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May 8, 2012

CFA protests CSU trustees meeting

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Written by: Hutton Marshall

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Donning red shirts reading “I don’t want to strike, but I will,” approximately 150 faculty members from San Diego State to Humbolt State rallied at the California State University Chancellor’s Office in Long Beach to protest the CSU Board of Trustees meeting.

According to a press release sent out by the California Faculty Association, the CSU trustees will be looking to revise their recently instated policy allowing a newly hired CSU executive to receive a salary increase no greater than 10 percent of their predecessor. This policy was implemented after the widespread criticism SDSU and other CSUs received after paying President Elliot Hirshman 33 percent more than his predecessor, Stephen L. Weber.

The proposed change would cap the amount of money state funds contribute to salaries of newly hired CSU president., Although the capped salary increase would remain at 10 percent, only non-state funds could pay for these raises. The funds that would go toward these salary increases would come from the private donation-funded foundations at each CSU School.

“So what the CSU is proposing is to actually freeze what presidents would get from the state side of CSU, tuition funds or anything like that, at the level of the predecessor,” CSU media relations manager Erik Fallis said. “So it’s actually a more strict policy than the prior one.”

Currently, Hirshman receives $350,000 in state funds and $50,000 from foundation money. Faculty protesters call this move by the trustees a “shell game.”

“They say (the money for presidential salaries) comes out of a different pot, but all these pots affect students negatively,” CFA spokesperson Brian Ferguson said. “The foundations do things like fund student activities and scholarships, and although the raises would no longer come from the state-generated funds, it still comes out of money that would as a result no longer be spent on students.”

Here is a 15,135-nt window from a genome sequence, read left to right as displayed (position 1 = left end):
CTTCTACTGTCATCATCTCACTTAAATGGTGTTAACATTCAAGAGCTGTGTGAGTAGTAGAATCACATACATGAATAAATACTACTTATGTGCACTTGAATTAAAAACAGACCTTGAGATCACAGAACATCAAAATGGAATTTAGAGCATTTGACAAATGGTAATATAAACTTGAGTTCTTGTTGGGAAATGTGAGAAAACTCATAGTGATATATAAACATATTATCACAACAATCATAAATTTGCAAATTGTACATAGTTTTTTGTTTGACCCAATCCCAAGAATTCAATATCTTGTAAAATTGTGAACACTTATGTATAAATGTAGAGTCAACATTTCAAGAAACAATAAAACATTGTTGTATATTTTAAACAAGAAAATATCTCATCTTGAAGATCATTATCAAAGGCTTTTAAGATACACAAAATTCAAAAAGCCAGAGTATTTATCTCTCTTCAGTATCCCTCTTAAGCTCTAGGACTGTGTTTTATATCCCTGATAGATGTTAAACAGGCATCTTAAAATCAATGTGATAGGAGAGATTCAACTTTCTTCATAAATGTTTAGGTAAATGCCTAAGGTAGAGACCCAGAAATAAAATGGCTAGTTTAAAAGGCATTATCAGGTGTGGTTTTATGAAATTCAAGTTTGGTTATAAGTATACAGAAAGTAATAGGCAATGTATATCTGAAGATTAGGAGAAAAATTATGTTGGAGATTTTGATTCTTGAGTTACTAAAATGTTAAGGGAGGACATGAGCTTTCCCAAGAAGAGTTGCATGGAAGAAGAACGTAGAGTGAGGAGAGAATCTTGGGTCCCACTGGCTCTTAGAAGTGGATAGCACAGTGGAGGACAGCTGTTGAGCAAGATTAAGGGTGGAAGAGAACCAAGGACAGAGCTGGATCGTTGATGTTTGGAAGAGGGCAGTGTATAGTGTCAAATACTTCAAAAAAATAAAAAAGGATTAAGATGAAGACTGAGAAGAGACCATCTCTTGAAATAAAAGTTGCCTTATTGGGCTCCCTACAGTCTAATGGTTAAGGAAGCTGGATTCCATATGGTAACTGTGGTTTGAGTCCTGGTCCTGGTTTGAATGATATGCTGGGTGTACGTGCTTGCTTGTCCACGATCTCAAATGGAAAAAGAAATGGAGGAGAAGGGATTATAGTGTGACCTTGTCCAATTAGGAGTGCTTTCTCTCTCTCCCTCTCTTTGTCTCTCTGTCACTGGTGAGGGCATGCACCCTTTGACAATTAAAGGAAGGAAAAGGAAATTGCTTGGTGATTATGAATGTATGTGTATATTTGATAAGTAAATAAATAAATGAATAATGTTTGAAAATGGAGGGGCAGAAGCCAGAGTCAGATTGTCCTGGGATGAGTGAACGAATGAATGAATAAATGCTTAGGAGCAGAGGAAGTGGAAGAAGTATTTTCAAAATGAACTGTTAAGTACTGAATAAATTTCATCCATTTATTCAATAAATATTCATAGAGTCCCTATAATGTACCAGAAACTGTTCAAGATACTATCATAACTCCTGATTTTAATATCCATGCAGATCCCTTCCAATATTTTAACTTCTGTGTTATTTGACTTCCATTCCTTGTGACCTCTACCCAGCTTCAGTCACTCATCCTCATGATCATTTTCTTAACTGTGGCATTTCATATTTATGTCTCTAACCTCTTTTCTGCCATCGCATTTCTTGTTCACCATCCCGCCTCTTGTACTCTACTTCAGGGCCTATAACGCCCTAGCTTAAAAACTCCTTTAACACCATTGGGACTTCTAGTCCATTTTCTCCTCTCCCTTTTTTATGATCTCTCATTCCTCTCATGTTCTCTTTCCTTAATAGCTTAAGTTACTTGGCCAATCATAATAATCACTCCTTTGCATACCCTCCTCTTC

Meanwhile, the bargaining process between CFA and CSU administrators remains unresolved. Their respective bargaining teams convened last weekend, but the discussion ended when the CFA walked away from the table.

“We sat down with them trying to come to an agreement last week, they walked out of those contract negotiations yesterday, and frankly the only issue we thought was still unresolved when they walked was how much in state taxpayer and student tuition dollars went toward paying their president and committee action chair to do union and political business,” Fallis said.

He said the bargainers had come to an agreement on faculty pay.

“The faculty union has been lying about where we were about that issue,” Fallis said. “In fact, they sent a proposal forward on April 6 that essentially took that issue off the table. But they’ve been making statements on the contrary.”

On the other hand, Ferguson said the bargaining teams still have several unresolved issues.

“The CSU says issues are resolved, in as much as they’re no longer willing to talk about them,” Ferguson said. “There’s 40 articles in our contract, and I think they’ve only agreed on 13 or 14 of them.”

Ferguson lists job security for lecturer faculty and making sure faculty rather than administrators determine class sizes as important issues yet to be agreed upon. He also claims faculty salary remains unresolved.

“There seems to be a fundamental disagreement between the sides on what it is we’re talking about,” Ferguson said. “We’re hopeful, but not optimistic. The fact that the administration has said they want to talk and want to talk often is a good sign though.”g

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Hutton Marshall



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